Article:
“The left corner’s too low,” says Kirigiri. Then: “No, your left.”
Mukuro moves the sheet of vinyl only very slightly. It looks straight enough to her, but a Super Former High School Level Detective like Kirigiri must have a better eye for detail than Mukuro and this is important. This is for their business.
Mukuro stands just inside their new offices, holding the vinyl characters against the glass door. On the other side, Kirigiri stands directly before her, watching.
“There,” she says eventually, and Mukuro marks their place with some masking tape before standing aside to let Kirigiri in.
“Here.” Mukuro peels back one of the corners just enough to get started – Kirigiri’s gloves are mostly wonderful but things like sticky-backed plastic and Sellotape are Mukuro’s responsibility – and then passes Kirigiri the sheet. “You do the honours.”
And Kirigiri does just that.
The thing about being a member of a family of secret detectives is that advertising tends to be frowned upon. Having an actual office, with a telephone number and website (under construction for now; Naegi, who has stayed in touch with everyone in their class and peppers most of his emails to them both with anecdotes about Kuwata’s new personal trainer and what Togami thinks of the debate surrounding the tax regulations overseas, has promised to ask Fujisaki if they’ll help) feels like they’re smashing a family heirloom but with insurance and business cards which say ‘Investigations’.
“It isn’t like that. My family – we aren’t going to tell anyone about that, anyway,” says Kirigiri when she asks.
Mukuro looks at her for a long time. Kirigiri doesn’t mind, just watches her watching Kirigiri with an unreadable look on her face, until Mukuro blinks and sighs. “I, uh, don’t think you can be a secret detective pretending to be a normal detective,” she says, and then she thinks about that one because it sounds like exactly the sort of thing Junko would do, it sounds like the kind of thing she wouldn’t be surprised to see Kirigiri do.
She finds it very, very hard to be surprised by the things Kirigiri can do.
Kirigiri, for her part, just smiles, small and more to herself than Mukuro. “We’re too good to have been normal detectives, anyway.”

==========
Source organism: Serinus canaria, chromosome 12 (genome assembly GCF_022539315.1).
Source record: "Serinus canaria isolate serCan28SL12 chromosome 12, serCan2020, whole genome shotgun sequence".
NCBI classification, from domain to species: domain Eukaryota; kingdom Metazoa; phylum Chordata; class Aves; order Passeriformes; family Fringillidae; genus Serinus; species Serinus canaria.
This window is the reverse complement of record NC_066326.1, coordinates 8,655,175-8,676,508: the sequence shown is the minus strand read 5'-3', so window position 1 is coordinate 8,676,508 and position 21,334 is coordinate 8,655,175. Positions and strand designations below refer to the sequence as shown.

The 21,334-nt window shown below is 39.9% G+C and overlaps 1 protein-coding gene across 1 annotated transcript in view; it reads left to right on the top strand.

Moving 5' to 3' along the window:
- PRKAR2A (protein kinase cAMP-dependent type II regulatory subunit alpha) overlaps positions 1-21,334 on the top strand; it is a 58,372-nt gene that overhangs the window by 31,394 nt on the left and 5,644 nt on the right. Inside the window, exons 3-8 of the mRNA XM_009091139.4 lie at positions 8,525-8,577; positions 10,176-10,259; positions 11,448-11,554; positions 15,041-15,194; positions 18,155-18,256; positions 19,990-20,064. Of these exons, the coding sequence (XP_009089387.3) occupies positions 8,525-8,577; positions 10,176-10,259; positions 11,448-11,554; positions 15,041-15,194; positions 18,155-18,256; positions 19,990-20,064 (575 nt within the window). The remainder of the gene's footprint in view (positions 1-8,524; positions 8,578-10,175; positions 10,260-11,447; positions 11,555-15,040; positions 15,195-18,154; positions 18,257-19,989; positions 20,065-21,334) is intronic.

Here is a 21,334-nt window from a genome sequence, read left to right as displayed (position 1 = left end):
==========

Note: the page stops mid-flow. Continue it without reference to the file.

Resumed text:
Mukuro doesn’t know how to react – she isn’t in the habit of receiving compliments, no more than Kirigiri is in the habit of handing them out – so she just presses the palms of her hands against her knees and nods.
“Uh, I was thinking you should learn about guns. I mean, how gunshot wounds look, if there’s a case where it would help, or how to fire them. If you wanted to know. Um.”
It would be useful, really, Mukuro thinks. She’s pretty sure that her weapons training is the only reason Naegi asked Kirigiri to give her a job after they graduated, she’s almost certain that it’s the only reason Kirigiri said yes. She knows what Junko would be saying if she were here now – “Go, sis! Make yourself even more useless! That’s absolutely the way to stay gainfully employed!” – but Kirigiri frowns in a way that’s probably more thoughtful than irritated. Her dark finger taps against her bottom lip.
She must come to a decision, then, because she drops her hand back to the desk and flicks through the papers in front of her. They’re going through the details of their lease together, which means Kirigiri reads the contract while Mukuro assembles the rest of their office furniture as quietly as she can. This is the chair which will go at Kirigiri’s desk; for now, Kirigiri’s perched on the edge of it, her legs crossed at the ankles. There’s a graze on her knee from last week – she stumbled while they chased after their blackmailer, so Mukuro tackled him and pinned his arms against his back, twisting just enough to hurt – and she looks so young.
Then she turns the page. Looks down at Mukuro, and maybe the line at the corner of her mouth is tension or annoyance or something and maybe it isn’t, but Mukuro finds herself thinking: oh, I remember you.
“No. I don’t think so,” Kirigiri says.
The thing is, Mukuro doesn’t like confrontation much for someone who was a child soldier, which is probably the sort of thing her inner Junko would have found hilarious if she weren’t too busy feeling annoyed. Because Mukuro knows that she isn’t as observant as Kirigiri, that she isn’t as smart as Kirigiri, knows that the only thing she has to offer which Kirigiri could use is her combat training, and she knows, too, that she made an excellent soldier.
And that’s not the same as being a detective, she knows, but it is a useful thing. She can be useful, and Kirigiri doesn’t want that.
The name – on their business cards, on their door, on the billboard Kirigiri wants them to rent which just so happens to be on her father’s commute – is ‘Investigations’. Just ‘Investigations’, because Kirigiri won’t use her family name out of respect for her grandfather’s wishes and won’t use anything else. Mukuro doesn’t claim to know much about business – doesn’t claim to know much about detective agencies, either – but she thinks that there are probably much better names.
“It tells everyone what we do.”
“Well, I know, but…”
“That’s what names are for.”
Mukuro shrugs, unhappily. “I think- Yeah, they are, but I think they’re meant to say something about us, too.”
“Well,” Kirigiri says, far too reasonably. “This says that we investigate.”
The argument – which isn’t the sort of argument Mukuro is used to having; they just grow increasingly polite to one another and Kirigiri makes a lot of pointed tea – lasts about six hours before Mukuro decides to apologize. When she’s done, Kirigiri only says: “There’s space.”
“To change the name. On the—“Kirigiri waves her hand, taking in the door and the business cards before her. “There’s space, if you wanted.”